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Scripto | Transcribe Page
Proceedings of the Civil Rights Mass-Meeting held at Lincoln Hall, October 22, 1883. Speeches of Hon. Frederick Douglass and Robert G. Ingersoll.
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But in Ireland, persecution has at last reached a point where it reacts terribly upon her persecutors. England to-day is reaping the bitter consequences of her injustice and oppression. Ask any man of intelligence to-day, "What is the chief source of England's weakness?" "What has reduced her to the rank of a second-class power?" and the answer will be "Ireland!" Poor, ragged, hungry, starving and oppressed as she is, she is strong enough to be a standing menace to the power and glory of England.
Fellow citizens! We want no black Ireland in America. We want no aggrieved class in America. Strong as we are without the negro, we are stronger with him than without him. The power and friendship of seven millions of people scattered all over the country, however humble, are not to be despised.
To-day, our Republic sits as a Queen among the nations of the earth. Peace is within her walls and plenteousness within her palaces, but he is a bolder and a far more hopeful man than I am, who will affirm that this peace and prosperity will always last. History repeats itself. What has happened once may happen again.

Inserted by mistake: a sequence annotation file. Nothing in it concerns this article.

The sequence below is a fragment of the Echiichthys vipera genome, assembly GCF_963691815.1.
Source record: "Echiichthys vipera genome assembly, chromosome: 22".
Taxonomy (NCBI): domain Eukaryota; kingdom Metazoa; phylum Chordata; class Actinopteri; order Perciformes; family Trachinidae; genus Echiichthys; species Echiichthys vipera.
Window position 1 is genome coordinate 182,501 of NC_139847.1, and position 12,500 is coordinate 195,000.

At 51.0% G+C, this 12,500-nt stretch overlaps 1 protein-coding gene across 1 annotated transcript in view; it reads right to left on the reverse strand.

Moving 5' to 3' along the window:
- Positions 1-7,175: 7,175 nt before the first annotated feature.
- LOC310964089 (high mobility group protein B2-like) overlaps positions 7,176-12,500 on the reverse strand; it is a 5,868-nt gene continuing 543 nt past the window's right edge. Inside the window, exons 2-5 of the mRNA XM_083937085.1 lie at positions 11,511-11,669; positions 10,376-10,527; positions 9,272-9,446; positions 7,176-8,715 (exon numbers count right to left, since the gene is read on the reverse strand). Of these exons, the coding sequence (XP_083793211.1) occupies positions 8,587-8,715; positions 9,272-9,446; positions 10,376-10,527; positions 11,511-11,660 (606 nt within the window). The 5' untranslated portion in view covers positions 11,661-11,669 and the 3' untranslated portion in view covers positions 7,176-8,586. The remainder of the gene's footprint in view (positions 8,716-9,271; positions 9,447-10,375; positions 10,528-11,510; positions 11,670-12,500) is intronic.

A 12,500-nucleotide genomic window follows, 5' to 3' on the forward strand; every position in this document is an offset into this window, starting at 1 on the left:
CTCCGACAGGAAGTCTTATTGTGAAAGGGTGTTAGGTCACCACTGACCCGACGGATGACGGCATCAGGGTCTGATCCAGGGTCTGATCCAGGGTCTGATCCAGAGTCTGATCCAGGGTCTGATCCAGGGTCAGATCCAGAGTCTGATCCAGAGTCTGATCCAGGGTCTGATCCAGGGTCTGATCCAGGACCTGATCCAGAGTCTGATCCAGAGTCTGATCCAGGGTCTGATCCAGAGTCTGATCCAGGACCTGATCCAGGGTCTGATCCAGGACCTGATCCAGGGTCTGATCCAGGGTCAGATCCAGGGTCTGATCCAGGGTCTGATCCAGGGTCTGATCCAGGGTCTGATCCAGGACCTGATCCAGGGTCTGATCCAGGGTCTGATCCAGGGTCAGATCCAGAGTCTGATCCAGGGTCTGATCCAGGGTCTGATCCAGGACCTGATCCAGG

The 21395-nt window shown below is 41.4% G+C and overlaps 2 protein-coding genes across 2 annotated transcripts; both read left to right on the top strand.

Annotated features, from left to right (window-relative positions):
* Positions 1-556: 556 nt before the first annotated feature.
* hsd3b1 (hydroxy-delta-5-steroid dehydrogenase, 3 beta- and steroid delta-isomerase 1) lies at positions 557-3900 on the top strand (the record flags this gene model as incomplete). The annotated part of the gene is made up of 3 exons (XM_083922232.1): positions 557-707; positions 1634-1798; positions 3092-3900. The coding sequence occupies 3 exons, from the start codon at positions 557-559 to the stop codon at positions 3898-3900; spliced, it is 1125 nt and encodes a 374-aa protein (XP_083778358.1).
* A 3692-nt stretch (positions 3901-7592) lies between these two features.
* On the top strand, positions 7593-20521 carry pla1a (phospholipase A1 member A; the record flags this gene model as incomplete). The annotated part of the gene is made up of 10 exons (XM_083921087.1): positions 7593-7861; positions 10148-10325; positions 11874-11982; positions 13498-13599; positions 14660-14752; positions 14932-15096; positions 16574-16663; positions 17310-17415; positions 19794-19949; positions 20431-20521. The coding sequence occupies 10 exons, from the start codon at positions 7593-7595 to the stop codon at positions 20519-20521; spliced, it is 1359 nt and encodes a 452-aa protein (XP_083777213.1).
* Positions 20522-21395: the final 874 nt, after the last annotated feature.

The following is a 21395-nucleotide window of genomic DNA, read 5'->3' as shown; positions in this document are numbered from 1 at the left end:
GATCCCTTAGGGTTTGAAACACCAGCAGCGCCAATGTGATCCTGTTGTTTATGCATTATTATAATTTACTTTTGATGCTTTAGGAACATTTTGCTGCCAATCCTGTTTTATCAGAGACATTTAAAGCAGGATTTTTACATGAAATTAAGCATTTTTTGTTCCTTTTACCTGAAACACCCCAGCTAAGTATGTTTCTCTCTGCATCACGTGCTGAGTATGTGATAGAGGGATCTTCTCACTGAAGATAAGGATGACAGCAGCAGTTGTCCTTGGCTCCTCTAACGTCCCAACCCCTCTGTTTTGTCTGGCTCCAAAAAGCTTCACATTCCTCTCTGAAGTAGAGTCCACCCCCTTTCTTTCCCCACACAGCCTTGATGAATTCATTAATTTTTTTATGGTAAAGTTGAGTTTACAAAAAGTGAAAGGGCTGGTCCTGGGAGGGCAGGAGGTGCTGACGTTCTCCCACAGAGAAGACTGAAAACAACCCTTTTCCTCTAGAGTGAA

The negro, in the Revolution, fought for us and with us. In the war of 1812 Gen. Jackson, at New Orleans, found it necessary to call upon the colored people to assist in its defence against England. Abraham Lincoln found it necessary to call upon the negro to defend the Union against rebellion, and the negro responded gallantly in all cases.
Our legislators, our Presidents, and our judges should have a care, lest, by forcing these people, outside of law, they destroy that love of country which is needful to the Nation's defence in the day of trouble.
I am not here, in this presence, to discuss the constitutionality of unconstitutionality of this decision of the Supreme Court. The decision may or may not be constitutional. That is a question for lawyers, and not for laymen, and there are lawyers on this platform as learned, able, and eloquent as any who have appeared in this case before the Supreme Court, or as any in the land. To these I leave the exposition of the Constitution; but I claim the right to remark upon a strange and glaring inconsistency with former decisions, in the action of the court on this Civil Rights Bill. It is a new departure, entirely out of the line of precedents and decisions of the Supreme Court at other times and in other directions where the rights of colored men were concerned. It has utterly ignored and rejected the force and application of object and intention as a rule of interpretation. It has construed the Constitution in defiant disregard
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